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July 21, 2019 | Investors Blinded by Greed, but Not for Much Longer

Rick Ackerman

Rick Ackerman is the editor of Rick’s Picks, an online service geared to traders of stocks, options, index futures and commodities. His detailed trading strategies have appeared since the early 1990s in Black Box Forecasts, a newsletter he founded that originally was geared to professional option traders. Barron’s once labeled him an “intrepid trader” in a headline that alluded to his key role in solving a notorious pill-tampering case. He received a $200,000 reward when a conviction resulted, and the story was retold on TV’s FBI: The Untold Story. His professional background includes 12 years as a market maker in the pits of the Pacific Coast Exchange, three as an investigator with renowned San Francisco private eye Hal Lipset, seven as a reporter and newspaper editor, three as a columnist for the Sunday San Francisco Examiner, and two decades as a contributor to publications ranging from Barron’s to The Antiquarian Bookman to Fleet Street Letter and Utne Reader.

Traders dumped stocks in the final hour on Friday, hinting that there actually is a threshold at which bad news begins to matter. For one, Black Rock, arguably the smartest money on the planet, reported a 7% drop in profits. If they can’t cut it, is there any hope for the rest of us?  In the Middle East, Iran was doing more than merely rattling its saber: agents of the mullahs boarded and seized a British-flagged tanker in the Strait of Hormuz, escalating the threat to global oil supplies. The U.S. and Iran continue to insist they don’t want war, but no one is offering any guarantees. Worst of all, the Fed was delivering the kind of news we are supposed to sell: a rate cut of 25 basis points is coming in July.  Since investors’ earlier exuberance was focused on rumors of a 50-basis-point cut, it’s a wonder the Dow Industrials didn’t fall by 400 points rather than a mere 68.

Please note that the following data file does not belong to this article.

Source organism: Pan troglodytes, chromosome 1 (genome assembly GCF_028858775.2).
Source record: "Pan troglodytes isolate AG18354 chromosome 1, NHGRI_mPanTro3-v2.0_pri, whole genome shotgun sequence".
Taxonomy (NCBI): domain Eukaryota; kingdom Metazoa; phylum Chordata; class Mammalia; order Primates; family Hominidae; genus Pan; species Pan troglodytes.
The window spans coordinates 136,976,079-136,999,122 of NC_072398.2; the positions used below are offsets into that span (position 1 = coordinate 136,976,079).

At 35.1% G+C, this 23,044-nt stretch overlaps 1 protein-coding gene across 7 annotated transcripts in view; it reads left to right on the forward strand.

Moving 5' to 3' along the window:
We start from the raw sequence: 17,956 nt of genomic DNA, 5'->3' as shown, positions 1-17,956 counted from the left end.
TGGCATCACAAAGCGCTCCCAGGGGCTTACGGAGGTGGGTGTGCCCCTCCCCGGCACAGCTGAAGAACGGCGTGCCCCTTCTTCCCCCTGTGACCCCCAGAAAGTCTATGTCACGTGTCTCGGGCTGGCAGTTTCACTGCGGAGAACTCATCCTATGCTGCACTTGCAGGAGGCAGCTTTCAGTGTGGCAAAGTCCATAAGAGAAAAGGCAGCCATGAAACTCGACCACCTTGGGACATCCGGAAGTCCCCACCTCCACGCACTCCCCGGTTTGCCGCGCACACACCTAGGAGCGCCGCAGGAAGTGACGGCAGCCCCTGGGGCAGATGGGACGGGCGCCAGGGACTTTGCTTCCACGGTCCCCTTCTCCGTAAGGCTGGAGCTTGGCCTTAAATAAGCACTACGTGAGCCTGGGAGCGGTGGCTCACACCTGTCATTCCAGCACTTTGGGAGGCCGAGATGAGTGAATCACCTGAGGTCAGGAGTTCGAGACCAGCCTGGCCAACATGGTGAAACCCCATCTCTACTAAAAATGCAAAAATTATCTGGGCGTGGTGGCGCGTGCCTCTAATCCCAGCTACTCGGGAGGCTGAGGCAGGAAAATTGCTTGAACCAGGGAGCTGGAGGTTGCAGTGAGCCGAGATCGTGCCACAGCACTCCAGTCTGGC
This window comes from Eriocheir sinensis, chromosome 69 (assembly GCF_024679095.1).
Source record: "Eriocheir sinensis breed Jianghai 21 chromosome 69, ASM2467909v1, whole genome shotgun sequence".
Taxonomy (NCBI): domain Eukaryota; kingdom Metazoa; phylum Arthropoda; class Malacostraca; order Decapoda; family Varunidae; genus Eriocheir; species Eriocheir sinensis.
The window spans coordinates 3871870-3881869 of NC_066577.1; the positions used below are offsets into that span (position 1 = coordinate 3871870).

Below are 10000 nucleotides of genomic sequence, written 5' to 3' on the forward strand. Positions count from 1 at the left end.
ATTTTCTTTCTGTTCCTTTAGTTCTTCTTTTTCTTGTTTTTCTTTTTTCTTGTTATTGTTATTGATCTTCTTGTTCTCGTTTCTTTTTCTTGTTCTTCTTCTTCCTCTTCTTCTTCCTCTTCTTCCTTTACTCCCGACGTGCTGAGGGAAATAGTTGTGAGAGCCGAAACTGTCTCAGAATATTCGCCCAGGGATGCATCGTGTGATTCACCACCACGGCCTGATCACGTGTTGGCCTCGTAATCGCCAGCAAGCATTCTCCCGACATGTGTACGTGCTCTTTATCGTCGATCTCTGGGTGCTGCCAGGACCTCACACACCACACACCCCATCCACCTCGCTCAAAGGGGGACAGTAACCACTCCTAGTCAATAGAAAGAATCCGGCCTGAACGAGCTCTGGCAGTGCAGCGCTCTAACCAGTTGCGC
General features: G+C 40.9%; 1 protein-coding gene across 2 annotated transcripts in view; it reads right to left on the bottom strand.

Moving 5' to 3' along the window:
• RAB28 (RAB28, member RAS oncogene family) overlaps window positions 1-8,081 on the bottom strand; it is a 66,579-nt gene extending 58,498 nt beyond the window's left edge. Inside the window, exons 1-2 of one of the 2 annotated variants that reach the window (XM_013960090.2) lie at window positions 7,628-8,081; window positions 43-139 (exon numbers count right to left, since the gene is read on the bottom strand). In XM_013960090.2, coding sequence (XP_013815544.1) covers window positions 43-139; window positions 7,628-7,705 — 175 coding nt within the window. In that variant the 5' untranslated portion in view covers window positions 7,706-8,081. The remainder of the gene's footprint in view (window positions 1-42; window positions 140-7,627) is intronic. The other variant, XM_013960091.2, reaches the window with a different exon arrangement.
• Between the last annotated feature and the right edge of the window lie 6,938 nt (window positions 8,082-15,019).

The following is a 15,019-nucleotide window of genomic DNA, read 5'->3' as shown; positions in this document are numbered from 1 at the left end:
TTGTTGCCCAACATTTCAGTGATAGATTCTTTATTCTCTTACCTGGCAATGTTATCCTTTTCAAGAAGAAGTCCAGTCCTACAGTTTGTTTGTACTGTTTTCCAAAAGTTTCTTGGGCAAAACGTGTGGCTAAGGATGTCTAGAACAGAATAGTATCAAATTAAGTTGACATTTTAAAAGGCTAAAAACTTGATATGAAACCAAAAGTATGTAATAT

A Transparent Ponzi

It is predictable that investors, even blinded by greed as they are, will eventually see where the Fed’s transparent Ponzi scheme is taking us. By monetizing even more debt, Powell would purport to cushion the U.S. against the effects of an economic implosion that has been gathering force in China and Europe. All he is accomplishing, in fact, is pumping U.S. stocks full of hot gas, including growing leakage from China and Europe.

The scheme will likely work for a while, assuming one can contrive to view the gratuitous inflation of U.S. stocks and bonds ahead of a global economic slump as somehow working. Although further enabling this fallacy could produce a veneer of benefits for yet another month or two, only a fool could believe the supposed benefits will last. Most foolish of all would be to think Wall Street cannot see this coming and that there is therefore plenty of time to prepare. The Mot

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July 21st, 2019

Posted In: Rick's Picks

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